WCI Steel, Inc. will spend $29.3 million to install a new baghouse system at its Basic Oxygen Furnace (BOF) to reduce environmental emissions and meet new federal air quality standards.
The new baghouse system, at the Warren, Ohio facility, will be located on the west end of the BOF, and is set to be operational in April of 2007.
WCI President Patrick G. Tatom said the baghouse investment reflects WCI's commitment to meeting environmental protection standards, noting the project will bring WCI's total spending on environmental projects and monitoring to more than $100 million since 2000.
The construction will not affect production, Tatom said. Once in operation, the BOF complex will have two separate baghouses. The new baghouse, which will have the capability to handle 800,000 cubic feet of air per minute, will be the more powerful of the two.
A baghouse is a fabric filter system that allows the removal of dust particles from gases produced during the steelmaking process in order to reduce the emissions of particulate matter to the air. Exhaust gases are drawn through extensive ductwork to the baghouse, where the dust is filtered out as the gas stream passes through the filters, or bags, before being exhausted to the air. The filtered dust particulates that accumulate on the fire-retardant bags are removed from the bags regularly and disposed of in accordance with Environmental Protection Agency regulations.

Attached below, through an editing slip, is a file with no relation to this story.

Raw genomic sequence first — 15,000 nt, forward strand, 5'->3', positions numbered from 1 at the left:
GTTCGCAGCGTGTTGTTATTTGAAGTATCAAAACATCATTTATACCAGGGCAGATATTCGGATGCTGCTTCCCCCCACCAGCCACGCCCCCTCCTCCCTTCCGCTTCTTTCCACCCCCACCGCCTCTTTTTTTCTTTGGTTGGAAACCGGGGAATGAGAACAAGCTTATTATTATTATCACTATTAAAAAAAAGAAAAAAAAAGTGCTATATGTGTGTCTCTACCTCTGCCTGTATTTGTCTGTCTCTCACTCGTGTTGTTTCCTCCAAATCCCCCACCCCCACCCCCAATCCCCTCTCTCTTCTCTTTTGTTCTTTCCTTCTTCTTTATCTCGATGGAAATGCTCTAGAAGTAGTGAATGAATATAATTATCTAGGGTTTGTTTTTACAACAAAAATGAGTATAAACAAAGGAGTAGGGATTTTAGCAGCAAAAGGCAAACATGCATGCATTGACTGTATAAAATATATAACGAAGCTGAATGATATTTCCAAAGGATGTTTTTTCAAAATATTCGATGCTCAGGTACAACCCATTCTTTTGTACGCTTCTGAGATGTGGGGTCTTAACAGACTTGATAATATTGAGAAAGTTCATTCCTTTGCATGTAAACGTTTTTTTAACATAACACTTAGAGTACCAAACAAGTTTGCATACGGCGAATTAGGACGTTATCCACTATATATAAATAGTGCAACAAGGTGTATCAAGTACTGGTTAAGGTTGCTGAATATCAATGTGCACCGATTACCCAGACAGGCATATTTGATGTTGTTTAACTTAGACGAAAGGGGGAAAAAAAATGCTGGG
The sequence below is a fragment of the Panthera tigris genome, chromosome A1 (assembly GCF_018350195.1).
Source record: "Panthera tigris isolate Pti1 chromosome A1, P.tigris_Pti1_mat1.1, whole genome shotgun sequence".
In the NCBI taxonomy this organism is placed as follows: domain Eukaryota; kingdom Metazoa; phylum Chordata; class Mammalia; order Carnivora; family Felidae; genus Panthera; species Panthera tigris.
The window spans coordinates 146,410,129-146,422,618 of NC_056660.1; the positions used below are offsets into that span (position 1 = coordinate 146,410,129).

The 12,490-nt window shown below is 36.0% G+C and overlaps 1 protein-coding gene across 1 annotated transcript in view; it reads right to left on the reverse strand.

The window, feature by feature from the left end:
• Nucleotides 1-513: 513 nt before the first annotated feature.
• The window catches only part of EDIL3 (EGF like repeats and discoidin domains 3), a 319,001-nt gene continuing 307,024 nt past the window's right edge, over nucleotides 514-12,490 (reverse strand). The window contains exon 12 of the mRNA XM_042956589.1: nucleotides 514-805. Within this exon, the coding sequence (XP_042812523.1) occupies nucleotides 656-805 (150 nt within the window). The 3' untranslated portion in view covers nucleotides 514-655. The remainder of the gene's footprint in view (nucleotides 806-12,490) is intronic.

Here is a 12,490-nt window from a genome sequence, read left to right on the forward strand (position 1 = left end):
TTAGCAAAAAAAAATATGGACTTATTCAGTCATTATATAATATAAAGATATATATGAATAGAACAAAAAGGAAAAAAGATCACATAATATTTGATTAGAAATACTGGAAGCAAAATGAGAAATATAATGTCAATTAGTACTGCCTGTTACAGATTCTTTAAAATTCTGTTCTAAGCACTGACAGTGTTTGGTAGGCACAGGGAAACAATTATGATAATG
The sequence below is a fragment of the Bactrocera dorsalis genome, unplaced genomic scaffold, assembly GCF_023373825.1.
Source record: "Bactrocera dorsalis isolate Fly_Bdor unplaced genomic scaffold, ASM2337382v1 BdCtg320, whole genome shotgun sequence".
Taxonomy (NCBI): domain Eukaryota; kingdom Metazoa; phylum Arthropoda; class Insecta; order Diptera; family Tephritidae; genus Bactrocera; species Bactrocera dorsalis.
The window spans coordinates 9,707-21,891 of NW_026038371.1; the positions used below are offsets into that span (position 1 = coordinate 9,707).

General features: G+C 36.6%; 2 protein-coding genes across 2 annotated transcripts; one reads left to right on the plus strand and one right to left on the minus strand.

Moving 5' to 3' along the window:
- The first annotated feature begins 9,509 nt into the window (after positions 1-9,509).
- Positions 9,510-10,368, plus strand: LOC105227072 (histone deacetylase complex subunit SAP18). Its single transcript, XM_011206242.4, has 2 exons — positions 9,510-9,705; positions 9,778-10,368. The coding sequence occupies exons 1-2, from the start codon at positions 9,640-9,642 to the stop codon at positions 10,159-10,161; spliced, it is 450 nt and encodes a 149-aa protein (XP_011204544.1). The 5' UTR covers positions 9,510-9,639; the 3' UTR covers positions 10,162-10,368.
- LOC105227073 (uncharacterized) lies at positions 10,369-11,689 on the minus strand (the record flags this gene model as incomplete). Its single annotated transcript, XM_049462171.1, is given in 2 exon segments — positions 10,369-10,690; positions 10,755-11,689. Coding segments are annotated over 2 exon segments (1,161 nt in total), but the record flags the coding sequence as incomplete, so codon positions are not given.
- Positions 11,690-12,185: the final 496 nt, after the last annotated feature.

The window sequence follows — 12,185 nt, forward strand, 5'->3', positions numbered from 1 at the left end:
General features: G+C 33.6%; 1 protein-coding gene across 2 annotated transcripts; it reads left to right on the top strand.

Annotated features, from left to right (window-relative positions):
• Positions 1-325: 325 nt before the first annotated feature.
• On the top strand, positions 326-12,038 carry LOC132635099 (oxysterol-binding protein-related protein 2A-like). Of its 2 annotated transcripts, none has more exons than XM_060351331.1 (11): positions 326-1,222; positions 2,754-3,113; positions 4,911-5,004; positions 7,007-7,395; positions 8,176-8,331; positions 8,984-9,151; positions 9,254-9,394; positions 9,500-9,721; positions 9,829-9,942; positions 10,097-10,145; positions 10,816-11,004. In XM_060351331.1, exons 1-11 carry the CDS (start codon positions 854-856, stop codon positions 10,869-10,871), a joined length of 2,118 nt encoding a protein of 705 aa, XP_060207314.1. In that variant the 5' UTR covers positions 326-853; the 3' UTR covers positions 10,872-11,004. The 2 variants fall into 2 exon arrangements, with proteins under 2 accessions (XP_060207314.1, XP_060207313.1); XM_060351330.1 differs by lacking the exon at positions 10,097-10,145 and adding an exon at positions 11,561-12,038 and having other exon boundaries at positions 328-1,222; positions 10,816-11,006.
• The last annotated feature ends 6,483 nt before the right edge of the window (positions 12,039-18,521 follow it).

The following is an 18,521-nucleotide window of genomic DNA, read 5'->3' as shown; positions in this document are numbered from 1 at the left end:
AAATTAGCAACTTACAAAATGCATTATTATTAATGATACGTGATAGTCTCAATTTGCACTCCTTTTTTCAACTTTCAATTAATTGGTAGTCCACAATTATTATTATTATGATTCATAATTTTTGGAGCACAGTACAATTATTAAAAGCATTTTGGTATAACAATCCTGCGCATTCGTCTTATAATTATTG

The installation will allow WCI to meet the Maximum Achievable Control Technology standard for the iron and steel industry, which was established in May 2003 pursuant to the 1990 Clean Air Act amendments. The Iron & Steel MACT calls for a reduction in air emissions by imposing more stringent emission limitations on new and existing major emission sources of so-called hazardous air pollutants and requiring that MACT technology -- in WCI's case, a new BOF baghouse system -- be installed to meet these limitations.